Partnership with St. Jude and Microsoft – Let’s talk about it at HIMSS 2018

We’re partnering in an exciting new collaboration with St. Jude Children’s Research Hospital and Microsoft to analyze and store half a petabyte of pediatric cancer genomic data. This collaboration will accelerate discoveries and treatments to cure pediatric cancer and other rare diseases by giving researchers and clinicians the ability to collaborate globally and enabling the rapid generation and analysis of genomic data.

DNAnexus, deployed on Microsoft Azure, provides a secure and agile ecosystem in the cloud while simultaneously eliminating security, storage and speed limitations – all of which will enable St. Jude researchers to focus on complex problems on a collaborative, global scale.  

DNAnexus’ strength comes from its agile co-development process. We partner with our customers to solve new big data problems that are continuously evolving. Our team works closely with the St. Jude and Microsoft teams to determine the specific requirements and translated it into tailored solutions. From kick-off meeting to production deployment, its a seamless process that helps our customers and collaborators achieve their goals, no matter how ambitious.

With our secure, cloud-based infrastructure and complimentary tools, researchers will be able to integrate a multitude of disparate datasets, develop their own tools, and collaborate in a secure environment enhancing the sharing of data and accelerate discoveries.

You can read more on how we’ve joined forces to fuel scientific discovery in a joint press release from St. Jude here and Microsoft has written a great blog post where you can learn more about Microsoft Genomics Service and the partnership.

We’ll be at this year’s HIMSS 2018 Conference and available at Microsoft’s booth #3832 in Las Vegas, Nevada from March 5th – March 9th, as part of the larger Microsoft patient journey providing solutions in enabling more precise treatment and better patient outcomes.

Visit us at Microsoft booth #3832 and schedule a meeting with our team – email us at himss18@dnanexus.com.

DNAnexus Presents at JP Morgan Healthcare Conference

JP Morgan Healthcare 2016Today kicks off the 34rd annual JP Morgan Healthcare Conference, which continues to be healthcare’s greatest deal-making and high-powered networking event of the year. Each year industry leaders unveil new products, as attendees scope out emerging trends in healthcare’s rapidly-evolving sectors such as digital health and diagnostics. Last year the introduction of the the HiSeq X Ten from Illumina made great waves as it would continue to drive down sequencing costs and democratize genomics. We look forward to this year’s announcements in genomics which will undoubtedly be focused on what can be achieved with large scale sequencing.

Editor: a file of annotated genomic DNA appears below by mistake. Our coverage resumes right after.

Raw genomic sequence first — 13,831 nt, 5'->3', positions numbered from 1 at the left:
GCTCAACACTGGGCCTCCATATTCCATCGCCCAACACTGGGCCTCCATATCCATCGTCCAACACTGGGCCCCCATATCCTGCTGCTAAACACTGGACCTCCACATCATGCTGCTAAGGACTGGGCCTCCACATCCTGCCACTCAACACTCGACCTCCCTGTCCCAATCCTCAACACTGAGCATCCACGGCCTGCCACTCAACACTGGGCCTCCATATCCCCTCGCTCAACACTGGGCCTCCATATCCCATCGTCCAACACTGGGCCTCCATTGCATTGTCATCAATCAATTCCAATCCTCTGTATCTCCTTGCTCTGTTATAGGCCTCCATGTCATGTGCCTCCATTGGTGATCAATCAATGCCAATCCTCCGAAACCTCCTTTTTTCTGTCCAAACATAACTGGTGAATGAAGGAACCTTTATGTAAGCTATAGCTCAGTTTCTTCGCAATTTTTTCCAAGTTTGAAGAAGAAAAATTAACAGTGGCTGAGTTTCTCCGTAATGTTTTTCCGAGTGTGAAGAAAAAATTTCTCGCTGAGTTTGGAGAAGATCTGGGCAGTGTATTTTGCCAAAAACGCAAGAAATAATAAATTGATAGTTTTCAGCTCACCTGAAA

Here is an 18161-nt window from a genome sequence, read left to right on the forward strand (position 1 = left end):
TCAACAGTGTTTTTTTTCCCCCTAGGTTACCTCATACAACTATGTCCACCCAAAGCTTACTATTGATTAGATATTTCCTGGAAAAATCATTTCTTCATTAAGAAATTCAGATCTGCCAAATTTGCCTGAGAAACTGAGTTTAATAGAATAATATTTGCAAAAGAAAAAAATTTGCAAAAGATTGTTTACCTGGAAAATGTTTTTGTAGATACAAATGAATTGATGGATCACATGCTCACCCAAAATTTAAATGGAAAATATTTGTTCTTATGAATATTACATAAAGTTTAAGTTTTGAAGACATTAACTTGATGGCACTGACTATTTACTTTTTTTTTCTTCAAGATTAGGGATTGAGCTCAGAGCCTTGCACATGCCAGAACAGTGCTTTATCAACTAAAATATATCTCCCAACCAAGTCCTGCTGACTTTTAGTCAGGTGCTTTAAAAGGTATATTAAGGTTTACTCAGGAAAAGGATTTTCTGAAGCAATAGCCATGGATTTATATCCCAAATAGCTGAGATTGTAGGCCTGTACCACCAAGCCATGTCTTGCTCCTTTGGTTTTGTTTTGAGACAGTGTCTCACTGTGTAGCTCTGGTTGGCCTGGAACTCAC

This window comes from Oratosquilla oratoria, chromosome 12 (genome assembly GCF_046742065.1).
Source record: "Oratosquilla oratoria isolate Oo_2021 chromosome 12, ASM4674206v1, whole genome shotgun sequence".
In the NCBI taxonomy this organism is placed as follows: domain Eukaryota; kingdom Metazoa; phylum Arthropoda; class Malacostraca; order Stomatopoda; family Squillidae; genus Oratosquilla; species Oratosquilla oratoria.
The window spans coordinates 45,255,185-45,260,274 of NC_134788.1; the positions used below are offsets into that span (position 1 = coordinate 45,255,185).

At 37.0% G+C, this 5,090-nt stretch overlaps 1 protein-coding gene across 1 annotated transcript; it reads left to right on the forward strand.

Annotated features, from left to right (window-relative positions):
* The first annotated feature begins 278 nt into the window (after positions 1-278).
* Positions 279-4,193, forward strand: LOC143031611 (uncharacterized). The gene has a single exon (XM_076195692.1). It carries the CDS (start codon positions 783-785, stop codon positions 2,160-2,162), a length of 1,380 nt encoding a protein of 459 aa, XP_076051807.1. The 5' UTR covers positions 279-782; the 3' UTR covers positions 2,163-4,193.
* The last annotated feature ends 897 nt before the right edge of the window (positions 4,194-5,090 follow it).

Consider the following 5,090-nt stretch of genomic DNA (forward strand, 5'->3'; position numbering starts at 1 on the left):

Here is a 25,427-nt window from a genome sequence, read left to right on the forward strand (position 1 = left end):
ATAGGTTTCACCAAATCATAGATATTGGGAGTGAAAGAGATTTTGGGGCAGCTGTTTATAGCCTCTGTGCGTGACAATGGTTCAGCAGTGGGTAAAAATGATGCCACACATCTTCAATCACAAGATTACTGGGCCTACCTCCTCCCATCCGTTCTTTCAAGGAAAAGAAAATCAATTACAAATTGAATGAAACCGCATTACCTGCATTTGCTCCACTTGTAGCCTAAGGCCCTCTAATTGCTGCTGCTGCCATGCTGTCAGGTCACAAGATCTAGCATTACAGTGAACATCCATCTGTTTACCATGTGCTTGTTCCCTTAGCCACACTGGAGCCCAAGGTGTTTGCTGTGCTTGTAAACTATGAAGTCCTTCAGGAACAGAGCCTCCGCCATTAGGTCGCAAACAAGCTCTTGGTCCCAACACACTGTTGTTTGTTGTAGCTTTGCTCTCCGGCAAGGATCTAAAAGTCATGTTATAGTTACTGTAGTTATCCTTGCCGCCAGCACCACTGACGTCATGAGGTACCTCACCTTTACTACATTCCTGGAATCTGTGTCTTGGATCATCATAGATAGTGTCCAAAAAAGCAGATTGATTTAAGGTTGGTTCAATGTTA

However, biotech wasn’t always big business; leading up to 1980 it was Big Pharma that attributed to the majority of drug discovery. If you’re curious on how biotech evolved from risky investment to booming business, Luke Timmerman and Meg Tirrell do an outstanding job chronicling biotech’s coming of age in The Signal podcast.

DNAnexus is honored to be presenting this year. Richard Daly, CEO, will deliver a presentation on Tuesday, January 12th at 2pm PST in the Elizabethan D room at the Westin St. Francis. In his talk, titled The Network is the Solution in Genomics, Richard will discuss the convergence of genomics and cloud computing and how DNAnexus has acquired market leadership in this sector by building out a global network via its integrated genome informatics and data management platform.

2015 was a breakout year for DNAnexus, expanding our global network of key customers and partners by 6-fold, many of which we have announced publicly. We help biopharmaceutical companies (Regeneron), leading genome centers (Baylor College of Medicine, Stanford University), pioneering diagnostic test providers (Natera, CareDx, Intermountain), sequencing service providers (The Garvan Institute, WuXi NextCODE), research consortia (ENCODE, CHARGE, 3000 Rice Genomes Project) and the US Government (precisionFDA) accelerate their genomics programs globally. Our focus on secondary analysis and building out a partner/collaboration network drives substantial growth. Laboratory information management systems (LIMS) and sequencing instruments easily integrate with DNAnexus, as well as downstream tertiary analysis and reporting solutions.

DNAnexus workflow

Genomics has been called the original big data, and it’s only going to get bigger. Organizations participating in global large-scale sequencing projects studying thousands or even millions of genomes are becoming the norm. In an article, Big Data: Astronomical or Genomical?, in PLOS Biology projects that by 2025 the genomics industry will outpace three other major big data generators: astronomy, YouTube, and Twitter, in projected annual storage and computing needs by a factor of 2-20x. Our own projections suggest more than 400,000 TB of genomic data in 2016, and only 0.01% of the world’s population has been sequenced.